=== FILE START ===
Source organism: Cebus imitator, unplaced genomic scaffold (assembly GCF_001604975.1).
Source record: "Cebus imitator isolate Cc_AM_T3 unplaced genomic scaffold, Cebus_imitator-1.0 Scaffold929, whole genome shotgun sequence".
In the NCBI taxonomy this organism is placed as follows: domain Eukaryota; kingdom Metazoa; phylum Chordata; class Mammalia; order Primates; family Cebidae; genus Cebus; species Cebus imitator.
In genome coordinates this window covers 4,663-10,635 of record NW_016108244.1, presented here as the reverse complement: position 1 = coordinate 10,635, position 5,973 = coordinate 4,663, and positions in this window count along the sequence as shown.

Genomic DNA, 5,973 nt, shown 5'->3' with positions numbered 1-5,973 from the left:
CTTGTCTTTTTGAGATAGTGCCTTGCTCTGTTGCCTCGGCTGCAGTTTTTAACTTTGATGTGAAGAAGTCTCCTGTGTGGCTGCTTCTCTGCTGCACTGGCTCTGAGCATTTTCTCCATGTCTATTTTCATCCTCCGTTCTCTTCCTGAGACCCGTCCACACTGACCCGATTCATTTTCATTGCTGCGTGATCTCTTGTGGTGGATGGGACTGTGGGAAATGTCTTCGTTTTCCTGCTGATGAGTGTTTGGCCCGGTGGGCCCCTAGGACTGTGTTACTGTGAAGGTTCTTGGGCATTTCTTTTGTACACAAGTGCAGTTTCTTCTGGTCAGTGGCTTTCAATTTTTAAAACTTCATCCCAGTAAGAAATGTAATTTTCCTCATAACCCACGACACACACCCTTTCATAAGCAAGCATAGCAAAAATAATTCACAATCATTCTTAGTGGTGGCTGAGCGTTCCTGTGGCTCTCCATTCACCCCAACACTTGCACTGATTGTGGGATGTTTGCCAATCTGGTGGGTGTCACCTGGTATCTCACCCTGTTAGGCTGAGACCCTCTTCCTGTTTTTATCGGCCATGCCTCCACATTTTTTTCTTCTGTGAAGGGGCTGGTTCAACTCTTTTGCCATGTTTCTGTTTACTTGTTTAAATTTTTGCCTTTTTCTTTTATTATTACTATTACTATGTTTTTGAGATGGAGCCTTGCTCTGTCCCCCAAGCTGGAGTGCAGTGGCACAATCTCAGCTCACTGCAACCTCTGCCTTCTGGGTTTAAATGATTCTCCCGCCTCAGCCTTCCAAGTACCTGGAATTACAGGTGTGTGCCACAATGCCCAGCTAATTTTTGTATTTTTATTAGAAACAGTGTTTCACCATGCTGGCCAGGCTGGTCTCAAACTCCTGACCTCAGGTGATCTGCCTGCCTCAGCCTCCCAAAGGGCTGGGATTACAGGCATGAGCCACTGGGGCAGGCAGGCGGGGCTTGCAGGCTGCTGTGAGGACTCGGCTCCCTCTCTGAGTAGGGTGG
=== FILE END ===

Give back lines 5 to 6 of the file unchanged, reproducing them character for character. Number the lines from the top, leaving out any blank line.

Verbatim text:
Genomic DNA, 5,973 nt, shown 5'->3' with positions numbered 1-5,973 from the left:
CTTGTCTTTTTGAGATAGTGCCTTGCTCTGTTGCCTCGGCTGCAGTTTTTAACTTTGATGTGAAGAAGTCTCCTGTGTGGCTGCTTCTCTGCTGCACTGGCTCTGAGCATTTTCTCCATGTCTATTTTCATCCTCCGTTCTCTTCCTGAGACCCGTCCACACTGACCCGATTCATTTTCATTGCTGCGTGATCTCTTGTGGTGGATGGGACTGTGGGAAATGTCTTCGTTTTCCTGCTGATGAGTGTTTGGCCCGGTGGGCCCCTAGGACTGTGTTACTGTGAAGGTTCTTGGGCATTTCTTTTGTACACAAGTGCAGTTTCTTCTGGTCAGTGGCTTTCAATTTTTAAAACTTCATCCCAGTAAGAAATGTAATTTTCCTCATAACCCACGACACACACCCTTTCATAAGCAAGCATAGCAAAAATAATTCACAATCATTCTTAGTGGTGGCTGAGCGTTCCTGTGGCTCTCCATTCACCCCAACACTTGCACTGATTGTGGGATGTTTGCCAATCTGGTGGGTGTCACCTGGTATCTCACCCTGTTAGGCTGAGACCCTCTTCCTGTTTTTATCGGCCATGCCTCCACATTTTTTTCTTCTGTGAAGGGGCTGGTTCAACTCTTTTGCCATGTTTCTGTTTACTTGTTTAAATTTTTGCCTTTTTCTTTTATTATTACTATTACTATGTTTTTGAGATGGAGCCTTGCTCTGTCCCCCAAGCTGGAGTGCAGTGGCACAATCTCAGCTCACTGCAACCTCTGCCTTCTGGGTTTAAATGATTCTCCCGCCTCAGCCTTCCAAGTACCTGGAATTACAGGTGTGTGCCACAATGCCCAGCTAATTTTTGTATTTTTATTAGAAACAGTGTTTCACCATGCTGGCCAGGCTGGTCTCAAACTCCTGACCTCAGGTGATCTGCCTGCCTCAGCCTCCCAAAGGGCTGGGATTACAGGCATGAGCCACTGGGGCAGGCAGGCGGGGCTTGCAGGCTGCTGTGAGGACTCGGCTCCCTCTCTGAGTAGGGTGG